Today, the U.S. Department of Energy’s Bioenergy Technologies Office (BETO) published the Algae Cultivation for Carbon Capture and Utilization Workshop Summary Report. This summary report shares the results of stakeholder discussions held on May 23–24, 2017, regarding challenges and opportunities for cross-sector, public-private partnerships to utilize carbon dioxide (CO2) emissions for producing algal biomass. 

BETO and the Office of Fossil Energy’s Office of Coal and Power Research and Development (R&D) have been talking a lot this past year about R&D synergies between the two offices, including how to utilize CO2 emissions to cultivate algae for biofuels production. This past May, BETO’s Advanced Algal Systems Program hosted a public workshop in Orlando, Florida, to discuss how algae cultivation systems could potentially utilize emissions from stationary point sources like coal-fired power plants, biorefineries, and cement manufacturers. Economic, environmental, and societal value propositions have driven interest in collaboration between industrial CO2 emission sources and algae cultivators. Collaboration in this space has yielded promising results; however, additional R&D is needed to realize the scale of opportunity.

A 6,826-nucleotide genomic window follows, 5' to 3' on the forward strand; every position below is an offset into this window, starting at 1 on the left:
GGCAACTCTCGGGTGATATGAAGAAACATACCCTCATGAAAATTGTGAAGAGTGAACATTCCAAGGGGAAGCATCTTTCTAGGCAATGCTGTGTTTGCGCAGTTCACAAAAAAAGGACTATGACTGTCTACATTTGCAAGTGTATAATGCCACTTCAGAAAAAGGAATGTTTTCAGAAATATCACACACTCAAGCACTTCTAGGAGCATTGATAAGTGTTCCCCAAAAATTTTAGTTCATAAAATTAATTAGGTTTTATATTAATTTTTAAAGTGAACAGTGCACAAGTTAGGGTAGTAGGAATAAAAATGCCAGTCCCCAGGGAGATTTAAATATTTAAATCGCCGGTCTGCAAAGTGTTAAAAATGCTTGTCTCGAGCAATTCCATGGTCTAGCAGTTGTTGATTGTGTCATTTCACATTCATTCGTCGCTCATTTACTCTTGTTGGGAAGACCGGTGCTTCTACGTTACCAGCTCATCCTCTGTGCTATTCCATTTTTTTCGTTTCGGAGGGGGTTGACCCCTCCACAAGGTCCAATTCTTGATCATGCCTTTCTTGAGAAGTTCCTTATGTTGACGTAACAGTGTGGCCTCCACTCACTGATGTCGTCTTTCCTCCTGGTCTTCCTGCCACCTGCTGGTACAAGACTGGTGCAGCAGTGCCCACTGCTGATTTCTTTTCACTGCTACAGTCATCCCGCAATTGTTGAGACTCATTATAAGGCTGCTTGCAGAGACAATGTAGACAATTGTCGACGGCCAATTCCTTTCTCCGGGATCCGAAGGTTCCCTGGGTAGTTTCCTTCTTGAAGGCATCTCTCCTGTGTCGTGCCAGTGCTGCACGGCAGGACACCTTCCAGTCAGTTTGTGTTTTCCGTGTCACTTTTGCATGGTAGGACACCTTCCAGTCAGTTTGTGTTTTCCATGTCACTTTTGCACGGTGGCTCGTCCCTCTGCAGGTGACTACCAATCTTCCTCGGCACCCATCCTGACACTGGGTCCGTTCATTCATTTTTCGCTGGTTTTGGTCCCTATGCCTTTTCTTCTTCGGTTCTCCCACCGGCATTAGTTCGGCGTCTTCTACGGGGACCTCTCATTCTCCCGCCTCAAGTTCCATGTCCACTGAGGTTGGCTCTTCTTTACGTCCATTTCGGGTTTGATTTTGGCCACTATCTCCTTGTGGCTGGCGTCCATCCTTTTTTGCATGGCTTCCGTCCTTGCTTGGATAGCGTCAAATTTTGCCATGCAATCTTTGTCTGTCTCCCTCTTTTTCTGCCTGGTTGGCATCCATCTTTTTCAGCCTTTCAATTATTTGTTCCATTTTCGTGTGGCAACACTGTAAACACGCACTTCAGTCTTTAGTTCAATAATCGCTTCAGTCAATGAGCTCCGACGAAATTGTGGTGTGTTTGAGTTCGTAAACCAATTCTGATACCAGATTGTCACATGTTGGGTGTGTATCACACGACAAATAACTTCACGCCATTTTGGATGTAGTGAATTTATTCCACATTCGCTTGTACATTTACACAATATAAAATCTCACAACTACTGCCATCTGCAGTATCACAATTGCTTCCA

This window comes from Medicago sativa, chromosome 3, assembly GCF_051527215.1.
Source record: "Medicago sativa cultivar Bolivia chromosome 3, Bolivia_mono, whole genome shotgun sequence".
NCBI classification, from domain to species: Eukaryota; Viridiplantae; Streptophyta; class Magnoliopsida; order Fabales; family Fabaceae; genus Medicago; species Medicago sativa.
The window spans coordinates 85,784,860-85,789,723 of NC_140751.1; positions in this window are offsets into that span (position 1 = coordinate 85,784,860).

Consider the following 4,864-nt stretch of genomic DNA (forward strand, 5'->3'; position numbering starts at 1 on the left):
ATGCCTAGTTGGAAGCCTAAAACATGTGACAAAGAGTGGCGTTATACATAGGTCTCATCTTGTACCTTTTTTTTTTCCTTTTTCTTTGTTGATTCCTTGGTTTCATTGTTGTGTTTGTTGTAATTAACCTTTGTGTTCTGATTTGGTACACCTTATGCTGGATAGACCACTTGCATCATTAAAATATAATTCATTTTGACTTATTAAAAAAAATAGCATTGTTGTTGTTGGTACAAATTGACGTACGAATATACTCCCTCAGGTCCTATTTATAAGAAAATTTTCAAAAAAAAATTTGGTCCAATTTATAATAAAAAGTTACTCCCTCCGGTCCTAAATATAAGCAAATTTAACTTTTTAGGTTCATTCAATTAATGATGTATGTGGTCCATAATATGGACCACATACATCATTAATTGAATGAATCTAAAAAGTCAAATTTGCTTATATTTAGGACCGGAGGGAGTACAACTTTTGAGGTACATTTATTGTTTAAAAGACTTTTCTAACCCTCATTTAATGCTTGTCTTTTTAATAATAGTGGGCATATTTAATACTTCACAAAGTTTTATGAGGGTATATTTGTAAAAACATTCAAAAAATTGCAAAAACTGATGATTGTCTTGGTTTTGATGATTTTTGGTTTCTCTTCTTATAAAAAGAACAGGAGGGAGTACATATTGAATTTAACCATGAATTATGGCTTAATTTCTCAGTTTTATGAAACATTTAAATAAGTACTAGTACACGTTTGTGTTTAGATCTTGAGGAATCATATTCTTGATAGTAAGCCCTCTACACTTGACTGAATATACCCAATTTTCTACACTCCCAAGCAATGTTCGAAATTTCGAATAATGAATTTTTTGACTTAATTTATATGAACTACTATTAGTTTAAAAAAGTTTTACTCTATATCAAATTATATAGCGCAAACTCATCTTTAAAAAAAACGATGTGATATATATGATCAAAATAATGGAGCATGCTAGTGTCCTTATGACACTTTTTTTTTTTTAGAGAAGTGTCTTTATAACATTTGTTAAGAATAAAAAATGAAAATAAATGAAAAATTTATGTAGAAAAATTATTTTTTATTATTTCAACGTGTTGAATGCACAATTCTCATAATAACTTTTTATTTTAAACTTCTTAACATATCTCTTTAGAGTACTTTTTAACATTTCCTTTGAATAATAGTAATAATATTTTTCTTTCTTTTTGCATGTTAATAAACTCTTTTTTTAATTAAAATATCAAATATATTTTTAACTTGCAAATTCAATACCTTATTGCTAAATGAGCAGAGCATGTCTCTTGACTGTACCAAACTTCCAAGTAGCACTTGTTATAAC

Over 80 attendees participated in the event, providing valuable input through presentations and facilitated discussions focused on innovative technologies and business strategies for growing algae on CO2 emissions. Discussion questions followed the path of CO2 within an envisioned algae cultivation system: from CO2 capture, to delivery to the algae farm, and ultimately to utilization by the algal organisms. Workshop participants also discussed opportunities to coordinate partnerships between algae cultivators and industrial CO2 emitters, as well as how to best refine various analyses to better communicate these opportunities. The workshop summary report covers four main topics: 

  • Logistics and Siting
  • Design and Engineering
  • Identifying Synergies and Coordinating Strategies
  • Refining Analyses.

Through their discussions, workshop participants proposed a framework that supports federally funded algal biofuels research in real-world relevant carbon capture and utilization conditions. Engineering and biological solutions are needed to increase the efficiencies of CO2 delivery and uptake by the algae, and it is important to show that algae can thrive on these emissions while reducing costs of production. 

BETO contributes to the Office of Energy and Renewable Energy’s mission by working with industry, academia, and national laboratory partners on a balanced portfolio of research in algal biofuels technologies.